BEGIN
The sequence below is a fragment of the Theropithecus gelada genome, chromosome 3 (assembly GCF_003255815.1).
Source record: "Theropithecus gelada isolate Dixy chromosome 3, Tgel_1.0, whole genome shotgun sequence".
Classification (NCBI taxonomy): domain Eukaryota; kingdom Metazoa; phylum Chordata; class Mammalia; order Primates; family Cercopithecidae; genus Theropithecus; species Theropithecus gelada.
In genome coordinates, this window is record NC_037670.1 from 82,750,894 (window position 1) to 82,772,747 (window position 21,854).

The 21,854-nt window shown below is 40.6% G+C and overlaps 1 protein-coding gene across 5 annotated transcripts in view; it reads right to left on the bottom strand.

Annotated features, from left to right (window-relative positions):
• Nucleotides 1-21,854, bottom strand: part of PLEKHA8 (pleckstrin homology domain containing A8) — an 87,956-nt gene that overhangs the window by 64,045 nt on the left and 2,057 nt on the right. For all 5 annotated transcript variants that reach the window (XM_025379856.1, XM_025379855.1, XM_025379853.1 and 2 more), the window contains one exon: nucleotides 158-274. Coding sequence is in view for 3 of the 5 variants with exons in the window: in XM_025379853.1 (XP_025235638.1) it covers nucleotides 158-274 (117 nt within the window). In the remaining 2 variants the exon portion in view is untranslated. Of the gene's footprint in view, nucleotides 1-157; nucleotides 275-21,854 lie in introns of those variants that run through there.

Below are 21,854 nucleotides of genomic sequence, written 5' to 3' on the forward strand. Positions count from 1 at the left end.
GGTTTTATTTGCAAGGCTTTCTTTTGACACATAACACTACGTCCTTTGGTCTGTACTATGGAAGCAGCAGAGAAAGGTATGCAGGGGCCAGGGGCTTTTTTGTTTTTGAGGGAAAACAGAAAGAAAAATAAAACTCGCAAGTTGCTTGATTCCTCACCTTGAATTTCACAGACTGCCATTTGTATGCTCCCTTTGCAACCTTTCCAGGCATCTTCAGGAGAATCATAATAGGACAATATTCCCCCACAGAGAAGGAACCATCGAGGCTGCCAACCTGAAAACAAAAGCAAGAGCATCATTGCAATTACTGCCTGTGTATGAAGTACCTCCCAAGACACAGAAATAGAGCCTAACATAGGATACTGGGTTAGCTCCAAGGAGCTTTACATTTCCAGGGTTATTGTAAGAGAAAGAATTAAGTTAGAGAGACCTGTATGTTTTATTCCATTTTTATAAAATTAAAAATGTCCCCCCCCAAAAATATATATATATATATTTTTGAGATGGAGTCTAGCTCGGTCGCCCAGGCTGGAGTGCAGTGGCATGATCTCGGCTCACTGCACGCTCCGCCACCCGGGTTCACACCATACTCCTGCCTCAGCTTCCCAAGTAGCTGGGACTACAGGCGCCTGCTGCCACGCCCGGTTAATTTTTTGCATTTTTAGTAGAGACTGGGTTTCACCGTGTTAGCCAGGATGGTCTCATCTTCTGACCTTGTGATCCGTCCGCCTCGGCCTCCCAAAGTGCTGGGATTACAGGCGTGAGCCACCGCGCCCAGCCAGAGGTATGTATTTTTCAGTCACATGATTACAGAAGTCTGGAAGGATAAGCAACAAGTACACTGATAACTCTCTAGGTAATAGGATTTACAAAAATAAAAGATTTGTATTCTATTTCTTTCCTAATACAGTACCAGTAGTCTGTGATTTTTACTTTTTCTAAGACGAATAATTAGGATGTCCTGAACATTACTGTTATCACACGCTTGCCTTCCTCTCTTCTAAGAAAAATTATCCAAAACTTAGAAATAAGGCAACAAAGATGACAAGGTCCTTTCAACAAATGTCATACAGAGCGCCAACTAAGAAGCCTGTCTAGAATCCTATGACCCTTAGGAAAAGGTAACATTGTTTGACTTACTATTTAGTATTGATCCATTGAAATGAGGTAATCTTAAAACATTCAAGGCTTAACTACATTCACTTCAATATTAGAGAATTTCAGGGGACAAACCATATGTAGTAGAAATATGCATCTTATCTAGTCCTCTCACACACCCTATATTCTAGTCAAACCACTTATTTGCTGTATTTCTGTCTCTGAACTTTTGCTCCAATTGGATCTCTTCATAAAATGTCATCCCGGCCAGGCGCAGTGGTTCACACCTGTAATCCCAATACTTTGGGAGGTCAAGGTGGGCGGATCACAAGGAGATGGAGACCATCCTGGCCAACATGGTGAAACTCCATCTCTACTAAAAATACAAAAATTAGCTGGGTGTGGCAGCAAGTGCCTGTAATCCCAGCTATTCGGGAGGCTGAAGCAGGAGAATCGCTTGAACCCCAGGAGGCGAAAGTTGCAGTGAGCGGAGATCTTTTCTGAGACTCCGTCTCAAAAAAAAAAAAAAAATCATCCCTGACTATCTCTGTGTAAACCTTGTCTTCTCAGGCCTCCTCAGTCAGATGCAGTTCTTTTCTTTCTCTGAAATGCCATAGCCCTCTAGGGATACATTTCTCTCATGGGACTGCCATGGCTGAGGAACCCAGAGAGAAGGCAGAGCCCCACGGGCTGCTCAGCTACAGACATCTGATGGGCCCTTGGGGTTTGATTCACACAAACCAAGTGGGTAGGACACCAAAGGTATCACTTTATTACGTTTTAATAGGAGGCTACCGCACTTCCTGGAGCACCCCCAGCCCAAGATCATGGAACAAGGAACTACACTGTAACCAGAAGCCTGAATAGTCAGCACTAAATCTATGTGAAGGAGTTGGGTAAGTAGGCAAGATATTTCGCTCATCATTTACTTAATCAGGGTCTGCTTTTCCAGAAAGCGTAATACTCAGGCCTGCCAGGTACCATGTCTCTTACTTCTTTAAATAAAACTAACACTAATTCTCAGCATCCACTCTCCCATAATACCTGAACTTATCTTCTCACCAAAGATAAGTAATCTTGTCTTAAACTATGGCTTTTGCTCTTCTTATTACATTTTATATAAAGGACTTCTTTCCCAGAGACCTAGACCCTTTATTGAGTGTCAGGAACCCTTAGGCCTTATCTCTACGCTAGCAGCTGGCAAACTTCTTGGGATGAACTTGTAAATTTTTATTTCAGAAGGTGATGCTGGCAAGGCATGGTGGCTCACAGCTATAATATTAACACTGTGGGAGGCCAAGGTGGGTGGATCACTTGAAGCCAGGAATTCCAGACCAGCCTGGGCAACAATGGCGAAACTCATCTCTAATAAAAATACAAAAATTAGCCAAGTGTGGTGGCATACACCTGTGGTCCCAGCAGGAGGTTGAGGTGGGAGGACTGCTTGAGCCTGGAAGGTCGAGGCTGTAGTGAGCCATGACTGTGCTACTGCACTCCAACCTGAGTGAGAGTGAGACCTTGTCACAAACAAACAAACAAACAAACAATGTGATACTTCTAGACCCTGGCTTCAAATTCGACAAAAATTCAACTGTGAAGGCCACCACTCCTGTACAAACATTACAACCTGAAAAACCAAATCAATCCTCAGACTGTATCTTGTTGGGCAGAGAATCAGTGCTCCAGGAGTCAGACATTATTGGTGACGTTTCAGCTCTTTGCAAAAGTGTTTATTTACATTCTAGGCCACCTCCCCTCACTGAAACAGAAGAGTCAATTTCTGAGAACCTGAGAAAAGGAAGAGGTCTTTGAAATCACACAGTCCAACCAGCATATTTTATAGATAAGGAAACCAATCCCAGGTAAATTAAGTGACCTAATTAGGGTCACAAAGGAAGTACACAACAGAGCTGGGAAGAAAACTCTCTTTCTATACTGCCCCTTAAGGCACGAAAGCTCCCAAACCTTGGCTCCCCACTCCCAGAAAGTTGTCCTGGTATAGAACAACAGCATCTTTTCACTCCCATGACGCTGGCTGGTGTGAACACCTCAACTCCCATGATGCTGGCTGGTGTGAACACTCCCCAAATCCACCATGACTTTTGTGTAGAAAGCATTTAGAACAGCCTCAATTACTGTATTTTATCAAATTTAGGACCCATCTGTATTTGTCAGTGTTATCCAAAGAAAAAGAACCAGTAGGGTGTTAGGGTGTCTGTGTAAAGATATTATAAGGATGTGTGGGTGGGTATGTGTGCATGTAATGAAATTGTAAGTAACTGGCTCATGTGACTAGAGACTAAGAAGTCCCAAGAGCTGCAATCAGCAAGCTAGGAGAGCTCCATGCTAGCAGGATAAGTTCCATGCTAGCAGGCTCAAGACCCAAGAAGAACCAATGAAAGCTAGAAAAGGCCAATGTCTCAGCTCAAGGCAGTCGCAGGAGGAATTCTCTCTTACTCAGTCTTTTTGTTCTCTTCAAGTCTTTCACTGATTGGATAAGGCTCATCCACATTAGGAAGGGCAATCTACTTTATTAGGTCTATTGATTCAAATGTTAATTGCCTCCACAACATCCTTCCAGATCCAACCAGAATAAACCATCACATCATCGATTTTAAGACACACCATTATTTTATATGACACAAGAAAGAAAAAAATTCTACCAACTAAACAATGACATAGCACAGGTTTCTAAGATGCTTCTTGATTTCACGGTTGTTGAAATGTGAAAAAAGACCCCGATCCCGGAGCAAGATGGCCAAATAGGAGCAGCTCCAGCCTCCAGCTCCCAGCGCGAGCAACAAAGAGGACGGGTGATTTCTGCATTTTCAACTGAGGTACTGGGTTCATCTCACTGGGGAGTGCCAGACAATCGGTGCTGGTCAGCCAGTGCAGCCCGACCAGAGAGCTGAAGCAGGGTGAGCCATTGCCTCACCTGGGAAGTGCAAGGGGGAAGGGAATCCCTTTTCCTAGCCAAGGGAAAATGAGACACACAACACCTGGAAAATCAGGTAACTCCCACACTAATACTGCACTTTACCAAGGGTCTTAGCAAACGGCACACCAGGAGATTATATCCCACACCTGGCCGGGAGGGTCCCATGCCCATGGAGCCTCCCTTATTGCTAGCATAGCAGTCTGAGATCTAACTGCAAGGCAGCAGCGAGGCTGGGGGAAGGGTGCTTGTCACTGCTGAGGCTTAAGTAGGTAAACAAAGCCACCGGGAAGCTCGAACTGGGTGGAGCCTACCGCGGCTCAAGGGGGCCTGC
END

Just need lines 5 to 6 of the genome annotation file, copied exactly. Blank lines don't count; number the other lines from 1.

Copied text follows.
The 21,854-nt window shown below is 40.6% G+C and overlaps 1 protein-coding gene across 5 annotated transcripts in view; it reads right to left on the bottom strand.

Annotated features, from left to right (window-relative positions):